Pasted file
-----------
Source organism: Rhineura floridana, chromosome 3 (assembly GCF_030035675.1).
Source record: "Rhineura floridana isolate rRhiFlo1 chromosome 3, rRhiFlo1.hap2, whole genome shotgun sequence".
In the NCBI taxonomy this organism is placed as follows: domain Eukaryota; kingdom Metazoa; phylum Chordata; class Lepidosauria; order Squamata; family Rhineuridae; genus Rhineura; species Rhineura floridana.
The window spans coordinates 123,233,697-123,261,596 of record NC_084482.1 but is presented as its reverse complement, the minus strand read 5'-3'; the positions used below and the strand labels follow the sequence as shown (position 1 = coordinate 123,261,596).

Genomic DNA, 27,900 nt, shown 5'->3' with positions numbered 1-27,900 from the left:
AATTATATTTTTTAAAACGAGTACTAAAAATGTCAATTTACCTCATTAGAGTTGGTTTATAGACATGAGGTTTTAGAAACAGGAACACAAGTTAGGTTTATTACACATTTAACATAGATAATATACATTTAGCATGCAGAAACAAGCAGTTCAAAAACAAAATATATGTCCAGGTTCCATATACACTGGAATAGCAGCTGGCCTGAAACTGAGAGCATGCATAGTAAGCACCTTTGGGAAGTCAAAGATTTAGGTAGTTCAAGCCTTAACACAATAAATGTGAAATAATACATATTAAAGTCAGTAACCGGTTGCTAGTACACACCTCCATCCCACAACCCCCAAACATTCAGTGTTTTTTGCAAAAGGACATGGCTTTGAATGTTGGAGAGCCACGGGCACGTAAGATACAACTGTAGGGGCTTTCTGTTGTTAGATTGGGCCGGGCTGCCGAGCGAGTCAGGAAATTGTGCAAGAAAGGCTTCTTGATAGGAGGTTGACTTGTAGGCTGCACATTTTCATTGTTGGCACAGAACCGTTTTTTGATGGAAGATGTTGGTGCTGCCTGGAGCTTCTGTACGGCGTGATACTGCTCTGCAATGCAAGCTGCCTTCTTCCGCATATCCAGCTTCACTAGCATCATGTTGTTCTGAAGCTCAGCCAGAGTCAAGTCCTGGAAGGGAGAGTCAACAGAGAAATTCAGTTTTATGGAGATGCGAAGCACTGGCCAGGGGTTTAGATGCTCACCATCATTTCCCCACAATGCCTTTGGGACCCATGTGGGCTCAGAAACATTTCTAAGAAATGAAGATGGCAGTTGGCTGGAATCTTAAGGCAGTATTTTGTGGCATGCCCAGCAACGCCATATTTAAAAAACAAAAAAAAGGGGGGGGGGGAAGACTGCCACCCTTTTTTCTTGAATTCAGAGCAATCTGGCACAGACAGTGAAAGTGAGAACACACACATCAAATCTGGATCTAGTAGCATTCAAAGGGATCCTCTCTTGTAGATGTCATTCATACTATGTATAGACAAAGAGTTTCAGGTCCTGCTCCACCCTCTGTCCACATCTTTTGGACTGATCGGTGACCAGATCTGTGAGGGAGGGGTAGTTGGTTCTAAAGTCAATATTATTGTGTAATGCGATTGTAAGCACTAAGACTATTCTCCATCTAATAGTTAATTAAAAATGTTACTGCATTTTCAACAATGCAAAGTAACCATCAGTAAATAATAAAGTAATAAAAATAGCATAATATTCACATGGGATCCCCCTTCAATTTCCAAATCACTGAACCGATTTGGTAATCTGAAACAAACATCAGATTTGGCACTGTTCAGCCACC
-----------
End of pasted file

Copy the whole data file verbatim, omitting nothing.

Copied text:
Source organism: Rhineura floridana, chromosome 3 (assembly GCF_030035675.1).
Source record: "Rhineura floridana isolate rRhiFlo1 chromosome 3, rRhiFlo1.hap2, whole genome shotgun sequence".
In the NCBI taxonomy this organism is placed as follows: domain Eukaryota; kingdom Metazoa; phylum Chordata; class Lepidosauria; order Squamata; family Rhineuridae; genus Rhineura; species Rhineura floridana.
The window spans coordinates 123,233,697-123,261,596 of record NC_084482.1 but is presented as its reverse complement, the minus strand read 5'-3'; the positions used below and the strand labels follow the sequence as shown (position 1 = coordinate 123,261,596).

Genomic DNA, 27,900 nt, shown 5'->3' with positions numbered 1-27,900 from the left:
AATTATATTTTTTAAAACGAGTACTAAAAATGTCAATTTACCTCATTAGAGTTGGTTTATAGACATGAGGTTTTAGAAACAGGAACACAAGTTAGGTTTATTACACATTTAACATAGATAATATACATTTAGCATGCAGAAACAAGCAGTTCAAAAACAAAATATATGTCCAGGTTCCATATACACTGGAATAGCAGCTGGCCTGAAACTGAGAGCATGCATAGTAAGCACCTTTGGGAAGTCAAAGATTTAGGTAGTTCAAGCCTTAACACAATAAATGTGAAATAATACATATTAAAGTCAGTAACCGGTTGCTAGTACACACCTCCATCCCACAACCCCCAAACATTCAGTGTTTTTTGCAAAAGGACATGGCTTTGAATGTTGGAGAGCCACGGGCACGTAAGATACAACTGTAGGGGCTTTCTGTTGTTAGATTGGGCCGGGCTGCCGAGCGAGTCAGGAAATTGTGCAAGAAAGGCTTCTTGATAGGAGGTTGACTTGTAGGCTGCACATTTTCATTGTTGGCACAGAACCGTTTTTTGATGGAAGATGTTGGTGCTGCCTGGAGCTTCTGTACGGCGTGATACTGCTCTGCAATGCAAGCTGCCTTCTTCCGCATATCCAGCTTCACTAGCATCATGTTGTTCTGAAGCTCAGCCAGAGTCAAGTCCTGGAAGGGAGAGTCAACAGAGAAATTCAGTTTTATGGAGATGCGAAGCACTGGCCAGGGGTTTAGATGCTCACCATCATTTCCCCACAATGCCTTTGGGACCCATGTGGGCTCAGAAACATTTCTAAGAAATGAAGATGGCAGTTGGCTGGAATCTTAAGGCAGTATTTTGTGGCATGCCCAGCAACGCCATATTTAAAAAACAAAAAAAAGGGGGGGGGGGAAGACTGCCACCCTTTTTTCTTGAATTCAGAGCAATCTGGCACAGACAGTGAAAGTGAGAACACACACATCAAATCTGGATCTAGTAGCATTCAAAGGGATCCTCTCTTGTAGATGTCATTCATACTATGTATAGACAAAGAGTTTCAGGTCCTGCTCCACCCTCTGTCCACATCTTTTGGACTGATCGGTGACCAGATCTGTGAGGGAGGGGTAGTTGGTTCTAAAGTCAATATTATTGTGTAATGCGATTGTAAGCACTAAGACTATTCTCCATCTAATAGTTAATTAAAAATGTTACTGCATTTTCAACAATGCAAAGTAACCATCAGTAAATAATAAAGTAATAAAAATAGCATAATATTCACATGGGATCCCCCTTCAATTTCCAAATCACTGAACCGATTTGGTAATCTGAAACAAACATCAGATTTGGCACTGTTCAGCCACC